10 mg/kg IV 8H (>12 years)

    Consider adding azithromycin

    Not advised


    • Current evidence for steroids in bacterial meningitis in children is mixed, but does suggest that steroids may reduce the risk of hearing loss
    • Steroids are not recommended in neonates due to possible effects on neurodevelopment
    • Give the first dose of IV dexamethasone just before or with the first dose of antibiotics. If giving the first dose of IV dexamethasone after initial antibiotic administration, this should ideally be done within 4 hours and not more than 12 hours after starting antibiotics.

    Ongoing management

    • All seizures in the setting of meningitis or encephalitis should be treated immediately
    • Consult the fluid management in meningitis/encephalitis guideline to assist with fluid balance (restriction is often required)
    • Monitor
        • Weight
        • Head circumference <2 yo
        • Vital signs including HR and BP
        • Electrolytes, urea, creatinine and blood glucose
      • Isolation: droplet precautions in first 24 hours of admission
      • Chemoprophylaxis for contacts

    Directed treatment*
    Antimicrobial recommendations may vary according to local antimicrobial susceptibility patterns; please refer to local guidelines
    Suggested antibiotic regimen, if local guidelines not available:



    Duration (days)

    N meningitidis



    S pneumoniae (penicillin sensitive)



    S pneumoniae (penicillin resistant)









    Organism not isolated


    7 minimum

    GBS, Listeria





    21 minimum

    * consider Infectious Diseases consultation for those with organisms resistant to first line therapy or with immediate hypersensitivity to penicillins/cephalosporins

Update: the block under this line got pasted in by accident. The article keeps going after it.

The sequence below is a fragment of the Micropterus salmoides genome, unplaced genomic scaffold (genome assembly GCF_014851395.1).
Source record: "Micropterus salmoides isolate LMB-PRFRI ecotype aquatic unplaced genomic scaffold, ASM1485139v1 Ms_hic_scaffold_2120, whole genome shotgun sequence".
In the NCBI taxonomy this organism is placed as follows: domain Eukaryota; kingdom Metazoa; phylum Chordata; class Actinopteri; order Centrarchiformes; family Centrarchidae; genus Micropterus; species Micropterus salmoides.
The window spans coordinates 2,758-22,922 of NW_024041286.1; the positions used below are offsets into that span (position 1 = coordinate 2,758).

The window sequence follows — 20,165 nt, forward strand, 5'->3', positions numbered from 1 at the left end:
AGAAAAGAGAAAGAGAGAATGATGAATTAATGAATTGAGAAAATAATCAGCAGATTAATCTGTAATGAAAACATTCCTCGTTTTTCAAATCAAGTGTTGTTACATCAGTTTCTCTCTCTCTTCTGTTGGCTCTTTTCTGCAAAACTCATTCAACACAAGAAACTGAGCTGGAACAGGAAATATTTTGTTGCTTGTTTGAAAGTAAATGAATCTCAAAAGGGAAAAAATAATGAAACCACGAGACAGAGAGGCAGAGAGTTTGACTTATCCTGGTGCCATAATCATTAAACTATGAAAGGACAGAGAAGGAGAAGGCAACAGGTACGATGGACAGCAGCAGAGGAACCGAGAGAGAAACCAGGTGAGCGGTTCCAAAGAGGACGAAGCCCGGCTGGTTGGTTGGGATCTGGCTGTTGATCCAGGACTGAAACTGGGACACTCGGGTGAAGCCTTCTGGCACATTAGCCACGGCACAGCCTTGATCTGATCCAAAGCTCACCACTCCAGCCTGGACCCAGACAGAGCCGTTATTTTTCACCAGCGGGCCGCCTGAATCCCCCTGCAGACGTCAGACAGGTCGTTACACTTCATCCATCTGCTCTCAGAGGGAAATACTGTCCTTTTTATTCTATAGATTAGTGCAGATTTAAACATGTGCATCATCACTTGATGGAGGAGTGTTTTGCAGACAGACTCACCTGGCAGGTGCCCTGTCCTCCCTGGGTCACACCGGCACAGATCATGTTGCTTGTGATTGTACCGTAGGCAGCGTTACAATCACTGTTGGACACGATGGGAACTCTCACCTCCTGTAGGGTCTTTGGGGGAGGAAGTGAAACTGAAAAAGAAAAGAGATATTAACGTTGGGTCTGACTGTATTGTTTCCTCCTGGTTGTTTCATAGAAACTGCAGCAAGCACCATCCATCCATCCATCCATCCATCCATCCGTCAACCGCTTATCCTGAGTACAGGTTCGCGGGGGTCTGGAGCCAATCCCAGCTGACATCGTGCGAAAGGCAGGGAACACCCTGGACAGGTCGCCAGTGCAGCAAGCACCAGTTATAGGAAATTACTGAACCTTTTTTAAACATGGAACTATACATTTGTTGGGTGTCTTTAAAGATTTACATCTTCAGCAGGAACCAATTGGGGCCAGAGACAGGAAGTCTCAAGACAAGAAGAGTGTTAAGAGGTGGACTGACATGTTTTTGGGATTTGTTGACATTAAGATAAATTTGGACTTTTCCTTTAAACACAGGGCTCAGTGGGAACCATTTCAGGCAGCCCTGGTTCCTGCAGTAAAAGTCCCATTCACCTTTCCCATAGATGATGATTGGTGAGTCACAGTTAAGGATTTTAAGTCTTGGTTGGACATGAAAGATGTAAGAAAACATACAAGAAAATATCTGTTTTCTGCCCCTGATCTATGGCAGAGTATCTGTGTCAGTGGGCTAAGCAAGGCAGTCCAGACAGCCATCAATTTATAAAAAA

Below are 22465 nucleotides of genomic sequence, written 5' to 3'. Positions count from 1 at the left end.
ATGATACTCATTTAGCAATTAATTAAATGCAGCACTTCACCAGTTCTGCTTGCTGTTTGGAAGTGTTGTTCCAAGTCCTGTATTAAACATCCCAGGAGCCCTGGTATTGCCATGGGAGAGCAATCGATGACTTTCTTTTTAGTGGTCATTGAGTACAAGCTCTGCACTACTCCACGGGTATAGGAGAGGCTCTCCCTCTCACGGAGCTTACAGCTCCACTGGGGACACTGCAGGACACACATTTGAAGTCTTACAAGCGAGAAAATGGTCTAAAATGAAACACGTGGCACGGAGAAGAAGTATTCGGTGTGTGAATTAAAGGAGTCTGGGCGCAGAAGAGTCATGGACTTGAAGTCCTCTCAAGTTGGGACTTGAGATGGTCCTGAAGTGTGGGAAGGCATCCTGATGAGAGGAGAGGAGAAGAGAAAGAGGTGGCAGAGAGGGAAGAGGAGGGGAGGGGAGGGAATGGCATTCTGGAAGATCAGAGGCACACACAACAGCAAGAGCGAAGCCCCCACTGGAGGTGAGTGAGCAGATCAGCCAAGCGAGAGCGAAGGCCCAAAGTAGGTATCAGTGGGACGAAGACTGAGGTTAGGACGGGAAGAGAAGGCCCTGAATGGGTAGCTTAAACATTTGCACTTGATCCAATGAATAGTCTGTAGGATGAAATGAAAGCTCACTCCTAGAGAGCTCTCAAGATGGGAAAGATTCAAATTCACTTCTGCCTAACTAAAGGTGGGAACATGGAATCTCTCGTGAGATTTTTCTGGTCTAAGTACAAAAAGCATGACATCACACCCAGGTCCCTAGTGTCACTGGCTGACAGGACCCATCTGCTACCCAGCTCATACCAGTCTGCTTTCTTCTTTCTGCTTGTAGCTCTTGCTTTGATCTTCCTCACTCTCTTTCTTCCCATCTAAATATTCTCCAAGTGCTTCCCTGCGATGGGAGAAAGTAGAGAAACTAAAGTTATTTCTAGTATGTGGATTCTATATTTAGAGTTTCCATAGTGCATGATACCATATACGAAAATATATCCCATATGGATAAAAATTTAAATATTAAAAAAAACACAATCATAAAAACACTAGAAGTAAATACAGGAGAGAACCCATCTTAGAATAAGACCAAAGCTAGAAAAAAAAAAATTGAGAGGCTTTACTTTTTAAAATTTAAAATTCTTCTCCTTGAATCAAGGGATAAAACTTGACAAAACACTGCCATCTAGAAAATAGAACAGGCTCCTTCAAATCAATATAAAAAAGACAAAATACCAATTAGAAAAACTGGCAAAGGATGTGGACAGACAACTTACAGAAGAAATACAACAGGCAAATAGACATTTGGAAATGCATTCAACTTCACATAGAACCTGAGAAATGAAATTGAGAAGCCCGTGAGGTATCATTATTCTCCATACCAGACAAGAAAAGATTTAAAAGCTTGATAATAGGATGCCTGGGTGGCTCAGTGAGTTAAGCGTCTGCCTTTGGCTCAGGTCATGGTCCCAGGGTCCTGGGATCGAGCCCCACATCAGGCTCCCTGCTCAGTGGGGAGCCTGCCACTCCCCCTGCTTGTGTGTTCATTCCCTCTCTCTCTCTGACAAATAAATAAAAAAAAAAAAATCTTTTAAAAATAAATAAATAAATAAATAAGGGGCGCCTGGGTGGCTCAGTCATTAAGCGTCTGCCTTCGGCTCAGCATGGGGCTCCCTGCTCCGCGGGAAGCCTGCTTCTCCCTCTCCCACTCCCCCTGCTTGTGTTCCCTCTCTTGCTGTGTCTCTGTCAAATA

• All cases of presumed or confirmed N meningitidis and HiB should be notified to the Health Department immediately
    • Confirmed S pneumoniae is notifiable within 5 days
    • Follow state guidelines


    • Persistent fever after 4–6 days of treatment consider:
      • nosocomial infection
      • subdural effusion or empyema
      • cerebral abscess or parameningeal foci of ongoing infection
      • inadequate treatment
    • Hearing impairment
    • Neurodevelopmental impairment
    • Multi-organ involvement due to primary pathogen or secondary to septic shock (eg hepatic or cardiac)
    • Venous sinus thrombosis
    • Seizures, subsequent epilepsy
    • Permanent focal neurological deficit
    • Hydrocephalus


    • All children with encephalitis or bacterial meningitis should have a formal audiology assessment 6–8 weeks after discharge (earlier if concerns)
    • Neurodevelopmental progress should be monitored in outpatients
    • Consider investigating for complement deficiency if the child has had >1 episode of meningococcal disease

    Consider consultation with local paediatric team 

    • All children with suspected encephalitis or bacterial meningitis